Smith is another intriguing quarterback for whom this deal makes sense. Down the stretch of the 2013 season, Smith started excelling in Andy Reid’s system, but now that the QB is 30, how much can the Kansas City Chiefs really invest in him? He’s never had a great arm, and he’s had a tendency for having ‘happy feet’ in the pocket, so a deal that rewards him for helping K.C. make the playoffs, and subsequently allows the team to go year-by-year is the probable course of action. Of course, he may not take kindly to a one-year pact, instead opting to hit the open market and look for a longer-term deal.

Even borderline franchise quarterbacks rarely hit the open market when they’re still in their prime, so Smith is likely to remain a Chief.

Kaepernick’s deal doesn’t really affect the young guns such as Cam Newton, Andrew Luck, Russell Wilson or even Robert Griffin III. They’re very likely going to command bigger guarantees, more money per year and none of this year-to-year business. But, it certainly gives these guys something to think about as they head into the time where they can start negotiating.

With the salary cap due to spike in the coming years, exploding up to and past the $150 million mark in the coming seasons, it wouldn’t shock me to see some of these young guys reach the $30 million mark in terms of per-year salaries. Even if Kap posts fairly modest numbers, continually helps the Niners make it back to the playoffs, stays healthy and hits all of his escalators and bonuses, he’ll still be a value because he might be making nearly $10 million less than his contemporaries.

Of course, there are ways to manipulate the cap and make numbers smaller than they appear to fit salaries, but we’ll see how much this truly alters the QB landscape. Judging by their play over the last season plus, I don’t think anyone could deny Luck, Cam or Wilson lucrative contracts with big guarantees. They’ve earned them. But, after seeing Kaepernick hand the Niners flexibility with this deal, could it occur to a few of these quarterbacks that that may be the smartest route?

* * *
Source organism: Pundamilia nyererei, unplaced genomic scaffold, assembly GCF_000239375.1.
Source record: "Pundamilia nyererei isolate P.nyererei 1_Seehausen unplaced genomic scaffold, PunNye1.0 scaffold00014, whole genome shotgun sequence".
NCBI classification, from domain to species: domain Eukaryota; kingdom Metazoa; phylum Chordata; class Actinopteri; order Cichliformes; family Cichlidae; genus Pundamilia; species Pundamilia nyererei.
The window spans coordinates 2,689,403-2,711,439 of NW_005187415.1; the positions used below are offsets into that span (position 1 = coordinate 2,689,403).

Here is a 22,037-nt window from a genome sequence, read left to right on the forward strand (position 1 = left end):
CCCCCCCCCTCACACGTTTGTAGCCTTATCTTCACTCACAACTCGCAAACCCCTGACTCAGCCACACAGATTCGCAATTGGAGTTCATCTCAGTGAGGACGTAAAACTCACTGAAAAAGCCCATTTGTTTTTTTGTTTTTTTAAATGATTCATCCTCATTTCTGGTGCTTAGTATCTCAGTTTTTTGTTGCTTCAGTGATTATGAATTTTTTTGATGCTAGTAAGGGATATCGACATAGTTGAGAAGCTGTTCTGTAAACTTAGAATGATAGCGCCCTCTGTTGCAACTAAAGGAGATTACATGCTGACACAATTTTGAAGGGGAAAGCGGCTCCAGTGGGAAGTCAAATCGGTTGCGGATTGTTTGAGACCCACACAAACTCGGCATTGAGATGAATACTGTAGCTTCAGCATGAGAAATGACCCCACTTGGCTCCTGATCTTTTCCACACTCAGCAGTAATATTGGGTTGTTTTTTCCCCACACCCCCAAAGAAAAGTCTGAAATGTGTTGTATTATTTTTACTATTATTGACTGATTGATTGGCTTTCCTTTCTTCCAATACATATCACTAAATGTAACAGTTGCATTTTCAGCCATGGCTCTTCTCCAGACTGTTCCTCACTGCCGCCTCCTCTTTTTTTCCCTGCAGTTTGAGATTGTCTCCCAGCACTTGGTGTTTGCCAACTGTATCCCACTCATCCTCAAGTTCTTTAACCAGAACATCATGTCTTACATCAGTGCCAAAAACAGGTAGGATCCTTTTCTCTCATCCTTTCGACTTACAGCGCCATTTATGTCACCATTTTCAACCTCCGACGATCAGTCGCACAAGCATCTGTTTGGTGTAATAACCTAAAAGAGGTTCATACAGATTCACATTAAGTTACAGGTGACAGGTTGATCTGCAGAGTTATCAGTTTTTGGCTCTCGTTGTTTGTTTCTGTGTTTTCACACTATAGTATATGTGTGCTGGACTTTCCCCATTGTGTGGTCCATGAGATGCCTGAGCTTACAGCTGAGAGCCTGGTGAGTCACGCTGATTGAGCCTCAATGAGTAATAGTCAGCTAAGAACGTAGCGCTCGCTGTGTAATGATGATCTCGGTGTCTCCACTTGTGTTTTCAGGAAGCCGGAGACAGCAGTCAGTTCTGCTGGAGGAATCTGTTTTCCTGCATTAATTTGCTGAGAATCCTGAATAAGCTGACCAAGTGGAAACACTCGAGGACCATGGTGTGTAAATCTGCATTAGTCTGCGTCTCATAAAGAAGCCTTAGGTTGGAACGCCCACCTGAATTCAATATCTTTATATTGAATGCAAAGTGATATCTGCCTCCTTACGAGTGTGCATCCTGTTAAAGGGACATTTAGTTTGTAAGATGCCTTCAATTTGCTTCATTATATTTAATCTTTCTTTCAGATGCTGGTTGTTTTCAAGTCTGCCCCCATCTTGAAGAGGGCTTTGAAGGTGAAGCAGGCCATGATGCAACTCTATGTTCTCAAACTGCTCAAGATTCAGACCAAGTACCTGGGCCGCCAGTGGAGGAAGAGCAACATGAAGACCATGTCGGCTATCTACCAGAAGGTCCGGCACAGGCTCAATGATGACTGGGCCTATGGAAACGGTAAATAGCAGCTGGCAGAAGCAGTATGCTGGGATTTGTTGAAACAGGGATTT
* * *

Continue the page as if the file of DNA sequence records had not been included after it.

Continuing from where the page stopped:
That also assumes Kap doesn’t come back to the negotiating table before his deal is up. The 49ers hold all of the leverage of course, and ultimately control the quarterback for the next seven years. But, say he wins a Super Bowl in 2015 or 2016. Will he be content making less than market value for the final few seasons of the deal? Almost definitively no, so it’s very likely these sides sit down again in a few seasons and make another pact.

While some would disagree, especially those arguing that Kaepernick is taking a risk, this is a mutually beneficial deal for both sides. Kap is getting enough guaranteed money to make it worth his while, and is ultimately betting on himself to meld his physical gifts with the mental aspects of the game and emerge as a distinguished pocket passer. The Niners did make out well, as they won’t be hamstrung by restrictive, dead cap space if they choose to cut Kaepernick before April 1 of any season. And assuming the fourth-year quarterback takes the necessary steps forward in his development, the deal is a lock to be restructured at some point. The 49ers’ work on in-house contract extensions has been exemplary since Baalke took over, and this deal is no exception.